Toxic air pollution nanoparticles discovered in the human brain

Toxic air pollution nanoparticles discovered in the human brain

Issued: Tue, 06 Sep 2016 11:44:00 BST

Magnetic nanoparticles from air pollution have for the first time been discovered to have accumulated in human brains. The discovery is important because the nanoparticles are known to be chemically active and may be implicated in neurodegenerative conditions including Alzheimer's disease.

Electron microscopy studies undertaken by Dr Donald MacLaren of the MCMP group identified magnetite nanoparticles in the brain tissue from 37 individuals aged three to 92-years-old who lived in Mexico City and Manchester. This strongly magnetic mineral is toxic and has been implicated in the production of reactive oxygen species (free radicals) in the human brain.

The study was led by Professor Barbara Maher, from Lancaster University, and was a collaboration between the Universities of Lancaster, Oxford, Glasgow and Manchester, in addition to the Universidad Nacional Autonoma de Mexico and The University of Montana.

Brain tissues collected from Mexico City and Manchester were prepared in Lancaster and analysed by electron microscopy in Glasgow. Unlike angular magnetite particles that are believed to form naturally within the brain, most of the observed particles were spherical, with diameters up to 150 nm, and had fused surfaces characteristic of high-temperature formation – such as from vehicle (particularly diesel) engines or open fires.  The spherical particles are often accompanied by nanoparticles containing other metals, such as platinum, nickel, and cobalt.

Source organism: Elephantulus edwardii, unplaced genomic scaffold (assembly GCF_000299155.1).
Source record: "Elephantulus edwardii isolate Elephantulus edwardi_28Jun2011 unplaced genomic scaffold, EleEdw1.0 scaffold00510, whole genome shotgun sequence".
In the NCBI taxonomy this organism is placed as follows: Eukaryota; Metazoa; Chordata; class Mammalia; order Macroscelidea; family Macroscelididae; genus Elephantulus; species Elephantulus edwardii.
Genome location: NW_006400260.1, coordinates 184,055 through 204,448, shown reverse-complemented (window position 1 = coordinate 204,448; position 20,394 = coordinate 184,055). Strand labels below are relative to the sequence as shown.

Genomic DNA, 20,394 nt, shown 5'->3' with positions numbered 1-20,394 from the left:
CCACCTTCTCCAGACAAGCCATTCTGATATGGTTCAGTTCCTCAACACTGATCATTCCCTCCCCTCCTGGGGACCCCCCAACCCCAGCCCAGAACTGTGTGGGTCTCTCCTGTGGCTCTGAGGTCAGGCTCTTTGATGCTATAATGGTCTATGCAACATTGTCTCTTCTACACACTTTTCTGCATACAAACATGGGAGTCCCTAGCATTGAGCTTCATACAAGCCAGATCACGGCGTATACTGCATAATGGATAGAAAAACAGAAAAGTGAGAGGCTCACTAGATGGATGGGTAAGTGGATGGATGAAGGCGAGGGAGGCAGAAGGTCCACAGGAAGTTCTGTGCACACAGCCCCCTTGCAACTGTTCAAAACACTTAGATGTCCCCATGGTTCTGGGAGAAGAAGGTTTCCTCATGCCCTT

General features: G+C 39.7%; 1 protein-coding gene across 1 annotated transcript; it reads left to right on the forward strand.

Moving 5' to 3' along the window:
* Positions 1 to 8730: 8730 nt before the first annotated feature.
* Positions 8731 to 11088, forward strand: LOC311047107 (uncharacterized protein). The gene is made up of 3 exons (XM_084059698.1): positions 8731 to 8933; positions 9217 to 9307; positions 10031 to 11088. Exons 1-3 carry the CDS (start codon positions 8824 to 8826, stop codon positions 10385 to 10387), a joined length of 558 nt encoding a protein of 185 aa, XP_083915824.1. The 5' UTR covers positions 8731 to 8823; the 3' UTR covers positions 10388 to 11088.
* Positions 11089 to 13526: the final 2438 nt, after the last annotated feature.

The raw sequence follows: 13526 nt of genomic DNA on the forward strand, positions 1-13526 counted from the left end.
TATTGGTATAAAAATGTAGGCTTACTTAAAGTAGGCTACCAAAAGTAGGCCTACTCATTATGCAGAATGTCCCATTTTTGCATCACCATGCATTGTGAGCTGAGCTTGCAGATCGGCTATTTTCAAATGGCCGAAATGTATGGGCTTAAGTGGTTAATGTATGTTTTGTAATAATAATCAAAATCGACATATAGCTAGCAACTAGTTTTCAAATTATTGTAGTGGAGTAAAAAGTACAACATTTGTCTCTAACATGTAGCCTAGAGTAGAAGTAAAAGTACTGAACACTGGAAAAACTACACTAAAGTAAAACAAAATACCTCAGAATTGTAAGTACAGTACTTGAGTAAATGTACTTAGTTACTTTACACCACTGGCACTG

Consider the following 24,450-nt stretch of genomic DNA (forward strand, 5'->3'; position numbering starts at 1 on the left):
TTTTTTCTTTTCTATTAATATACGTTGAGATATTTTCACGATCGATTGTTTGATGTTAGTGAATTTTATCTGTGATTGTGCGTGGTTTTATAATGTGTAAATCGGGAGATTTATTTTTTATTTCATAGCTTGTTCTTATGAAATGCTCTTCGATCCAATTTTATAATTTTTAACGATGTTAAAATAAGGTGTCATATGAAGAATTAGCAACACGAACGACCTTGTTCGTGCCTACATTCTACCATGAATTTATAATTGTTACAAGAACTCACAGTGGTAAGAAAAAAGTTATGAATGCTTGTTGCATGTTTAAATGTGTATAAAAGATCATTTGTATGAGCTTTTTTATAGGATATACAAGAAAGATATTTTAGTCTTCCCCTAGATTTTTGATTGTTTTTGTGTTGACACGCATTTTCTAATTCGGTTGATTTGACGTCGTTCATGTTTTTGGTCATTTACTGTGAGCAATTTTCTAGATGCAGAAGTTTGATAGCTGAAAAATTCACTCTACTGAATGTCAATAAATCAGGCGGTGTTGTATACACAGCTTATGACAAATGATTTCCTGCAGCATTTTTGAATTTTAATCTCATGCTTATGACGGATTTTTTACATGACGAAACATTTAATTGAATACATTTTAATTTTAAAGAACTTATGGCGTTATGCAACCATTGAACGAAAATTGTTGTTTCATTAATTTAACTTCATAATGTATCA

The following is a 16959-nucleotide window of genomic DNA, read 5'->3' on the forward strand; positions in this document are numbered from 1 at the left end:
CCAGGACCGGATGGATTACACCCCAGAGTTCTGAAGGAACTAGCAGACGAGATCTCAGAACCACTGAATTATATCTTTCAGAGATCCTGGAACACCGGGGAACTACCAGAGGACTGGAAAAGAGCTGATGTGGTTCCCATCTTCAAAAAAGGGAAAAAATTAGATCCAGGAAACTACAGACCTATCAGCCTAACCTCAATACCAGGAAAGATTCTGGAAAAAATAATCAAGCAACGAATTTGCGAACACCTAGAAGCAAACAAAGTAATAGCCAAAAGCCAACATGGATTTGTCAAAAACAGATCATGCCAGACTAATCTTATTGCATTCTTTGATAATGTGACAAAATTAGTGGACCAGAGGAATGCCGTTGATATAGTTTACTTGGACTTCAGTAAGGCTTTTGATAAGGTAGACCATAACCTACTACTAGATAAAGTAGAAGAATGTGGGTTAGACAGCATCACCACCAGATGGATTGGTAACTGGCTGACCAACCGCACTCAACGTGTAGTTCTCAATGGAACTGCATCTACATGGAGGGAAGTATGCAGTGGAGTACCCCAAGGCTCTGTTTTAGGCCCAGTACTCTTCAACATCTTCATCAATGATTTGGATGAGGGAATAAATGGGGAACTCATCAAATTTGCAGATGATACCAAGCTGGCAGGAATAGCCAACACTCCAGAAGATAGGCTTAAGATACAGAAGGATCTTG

Professor Maher said: “The particles we found are strikingly similar to the magnetite nanospheres that are abundant in the airborne pollution found in urban settings, especially next to busy roads, and which are formed by combustion or frictional heating from vehicle engines or brakes.”

Other sources of magnetite nanoparticles include open fires and poorly sealed stoves within homes. Particles smaller than 200 nm are small enough to enter the brain directly through the olfactory nerve after breathing air pollution through the nose.

“Our results indicate that magnetite nanoparticles in the atmosphere can enter the human brain, where they might pose a risk to human health, including conditions such as Alzheimer’s disease.” added Professor Maher.

Leading Alzheimer’s researcher Professor David Allsop, a co-author of the study from Lancaster University, said: “This finding opens up a whole new avenue for research into a possible environmental risk factor for a range of different brain diseases”.

The results have been published in the paper ‘Magnetite pollution nanoparticles in the human brain’ in the Proceedings of the National Academy of Sciences and also reported by the BBC (and BBC online), the Guardian and New Scientist magazine.

<< News